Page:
2016 Annual Science Immersion Workshop for Journalists
Do you have the science background, sources, and investigative tools needed to dig into environmental stories and advance your career? Do you want to recharge your battery, gain new perspectives, and network with journalists from around the globe?
The University of Rhode Island’s Metcalf Institute for Marine & Environmental Reporting, a global leader in providing science training for journalists, is accepting applications for its competitive 18th Annual Science Immersion Workshop for Journalists: Global Change in Coastal Ecosystems, June 5-12, 2016.
The workshop will be held at the University of Rhode Island’s Graduate School of Oceanography, one of the nation’s premier oceanographic research institutions and home to Metcalf Institute. Ten early- to mid-career journalists will be selected for the fellowship, which includes tuition, travel support, room and board, and career-changing professional training, thanks to the generosity of private donors and the Metcalf Institute endowment.
Using the world’s best-studied estuary, Narragansett Bay, as a living laboratory, the workshop gives journalists opportunities to explore and understand the effects of human activities on coastal ecosystems. In the field, lab, and classroom, Metcalf Fellows gain a greater understanding of how scientists conduct research, build confidence in their abilities to discern the credibility of scientific sources, and acquire the skills needed to comb through complex scientific data to break stories on a range of science and environmental topics. The workshop also provides a unique opportunity for Fellows to network with leading researchers, policy experts, and other journalists in an informal, off-deadline atmosphere.
Metcalf Institute Annual Workshop alumni hail from the U.S. and around the world, including the Philippines, Israel, South Africa, China, Singapore, Brazil, and India. Metcalf Fellows represent a wide variety of small and large news organizations ranging from local and regional newspapers and broadcast outlets to online and national/international outlets.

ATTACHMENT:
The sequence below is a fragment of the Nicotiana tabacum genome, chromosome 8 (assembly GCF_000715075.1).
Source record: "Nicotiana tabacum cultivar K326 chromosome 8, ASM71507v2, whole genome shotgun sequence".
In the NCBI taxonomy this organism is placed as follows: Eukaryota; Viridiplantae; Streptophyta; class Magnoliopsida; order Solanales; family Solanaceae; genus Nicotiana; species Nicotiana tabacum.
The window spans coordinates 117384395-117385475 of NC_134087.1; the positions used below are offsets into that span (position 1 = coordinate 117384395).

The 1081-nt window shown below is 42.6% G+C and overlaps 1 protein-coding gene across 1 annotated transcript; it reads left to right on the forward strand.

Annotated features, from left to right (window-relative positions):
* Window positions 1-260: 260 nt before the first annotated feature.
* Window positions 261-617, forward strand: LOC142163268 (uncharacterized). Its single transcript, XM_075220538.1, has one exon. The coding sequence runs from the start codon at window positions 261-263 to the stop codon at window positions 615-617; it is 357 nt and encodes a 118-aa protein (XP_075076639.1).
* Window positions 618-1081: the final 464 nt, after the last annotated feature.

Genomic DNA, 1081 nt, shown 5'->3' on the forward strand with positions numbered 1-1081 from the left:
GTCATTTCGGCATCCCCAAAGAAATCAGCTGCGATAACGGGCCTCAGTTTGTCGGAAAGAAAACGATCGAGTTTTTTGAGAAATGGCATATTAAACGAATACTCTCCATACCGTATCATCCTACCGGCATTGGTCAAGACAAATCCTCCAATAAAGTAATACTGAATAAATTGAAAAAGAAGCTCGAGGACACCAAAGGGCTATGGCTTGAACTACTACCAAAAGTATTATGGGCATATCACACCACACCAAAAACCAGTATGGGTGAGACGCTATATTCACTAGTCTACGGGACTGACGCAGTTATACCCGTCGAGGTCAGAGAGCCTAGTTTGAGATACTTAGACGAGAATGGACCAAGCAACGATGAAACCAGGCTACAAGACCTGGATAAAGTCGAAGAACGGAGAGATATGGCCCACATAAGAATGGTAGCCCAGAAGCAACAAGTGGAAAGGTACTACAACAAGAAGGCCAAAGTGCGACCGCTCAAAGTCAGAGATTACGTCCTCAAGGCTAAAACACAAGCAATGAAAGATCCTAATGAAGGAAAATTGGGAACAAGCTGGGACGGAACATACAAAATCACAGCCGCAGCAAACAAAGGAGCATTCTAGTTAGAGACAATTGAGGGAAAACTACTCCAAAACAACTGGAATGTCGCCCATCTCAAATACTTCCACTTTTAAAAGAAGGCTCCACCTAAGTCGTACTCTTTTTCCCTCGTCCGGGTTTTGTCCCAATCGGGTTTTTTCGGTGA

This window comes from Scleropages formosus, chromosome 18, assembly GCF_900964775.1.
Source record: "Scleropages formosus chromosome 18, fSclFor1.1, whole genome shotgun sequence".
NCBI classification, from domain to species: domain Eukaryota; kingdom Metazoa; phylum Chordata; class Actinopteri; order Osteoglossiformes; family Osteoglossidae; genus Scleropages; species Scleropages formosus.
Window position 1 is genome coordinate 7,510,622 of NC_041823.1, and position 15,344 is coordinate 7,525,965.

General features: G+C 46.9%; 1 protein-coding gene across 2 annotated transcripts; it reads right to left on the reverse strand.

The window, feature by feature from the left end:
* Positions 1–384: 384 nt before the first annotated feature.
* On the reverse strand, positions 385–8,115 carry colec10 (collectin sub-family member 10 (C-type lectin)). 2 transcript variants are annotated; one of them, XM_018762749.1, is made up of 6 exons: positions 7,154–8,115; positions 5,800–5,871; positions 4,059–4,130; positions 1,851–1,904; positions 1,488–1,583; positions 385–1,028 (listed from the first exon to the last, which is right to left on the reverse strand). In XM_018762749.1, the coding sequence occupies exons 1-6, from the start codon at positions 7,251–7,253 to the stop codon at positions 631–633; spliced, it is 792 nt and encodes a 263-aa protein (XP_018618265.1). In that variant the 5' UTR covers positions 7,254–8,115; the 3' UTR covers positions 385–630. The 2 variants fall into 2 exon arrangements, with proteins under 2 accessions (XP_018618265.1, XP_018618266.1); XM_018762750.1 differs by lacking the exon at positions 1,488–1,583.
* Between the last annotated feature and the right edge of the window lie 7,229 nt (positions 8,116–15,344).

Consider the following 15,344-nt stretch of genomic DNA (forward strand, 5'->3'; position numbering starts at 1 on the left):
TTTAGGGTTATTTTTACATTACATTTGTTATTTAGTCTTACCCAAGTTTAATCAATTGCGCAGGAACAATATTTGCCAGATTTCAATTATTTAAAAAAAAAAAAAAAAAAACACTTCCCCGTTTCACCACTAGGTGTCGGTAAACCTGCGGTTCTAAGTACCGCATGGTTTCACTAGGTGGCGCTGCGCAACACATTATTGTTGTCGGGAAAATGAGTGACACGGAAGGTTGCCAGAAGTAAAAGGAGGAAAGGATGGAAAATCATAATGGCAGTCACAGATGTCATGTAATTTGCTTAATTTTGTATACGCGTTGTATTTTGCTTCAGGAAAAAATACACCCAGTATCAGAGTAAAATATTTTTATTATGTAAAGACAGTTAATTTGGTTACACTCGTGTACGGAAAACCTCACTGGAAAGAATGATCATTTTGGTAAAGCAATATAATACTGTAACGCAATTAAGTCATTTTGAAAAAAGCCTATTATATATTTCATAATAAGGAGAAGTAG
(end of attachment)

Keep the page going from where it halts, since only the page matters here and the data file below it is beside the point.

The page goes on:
“I have learned so much about pollutants, storm damage, and fisheries management,” said 2015 Annual Workshop alumnus, Kevin Bunch, of C & G Newspapers. “I can think of no professional development program that has been more helpful to me.”
The 2016 Metcalf Fellows will:
- Gain skills and confidence to translate scientific publications for public audiences;
- Develop a greater familiarity with research methods and basic statistics;
- Explore the development and use of sea level rise models for projecting impacts and responses;
- Explore the water quality impacts of shellfish aquaculture and, separately, emerging aquatic contaminants, potentially harmful chemicals not currently monitored or regulated;
- Conduct a fisheries survey aboard the URI research vessel;
- Discuss the relationships between climate change and extreme weather;
- Enjoy off-deadline interactions with scientists and cultivate contacts for future reporting.
Early to mid-career journalists from all media, and journalists who are new to reporting on science and environmental topics, are invited to apply. Applicants must demonstrate a strong interest in improving and expanding their coverage of environmental topics and a desire to gain a better understanding of scientific research methods through field and lab work. The fellowship includes room, board, tuition, and travel support paid after the program. U.S.-based journalists are eligible for up to US$500 in travel support and those working outside of the U.S. may receive a reimbursement of up to US$1,000 with written assurance that they will be able to pay the full costs of their travel and can obtain the appropriate visa.
Applications for the 2016 Annual Science Immersion Workshop for Journalists must be submitted online by February 5, 2016. Inclusions must be submitted online, emailed or postmarked by February 5, 2016.
This opportunity has expired. It was originally published here: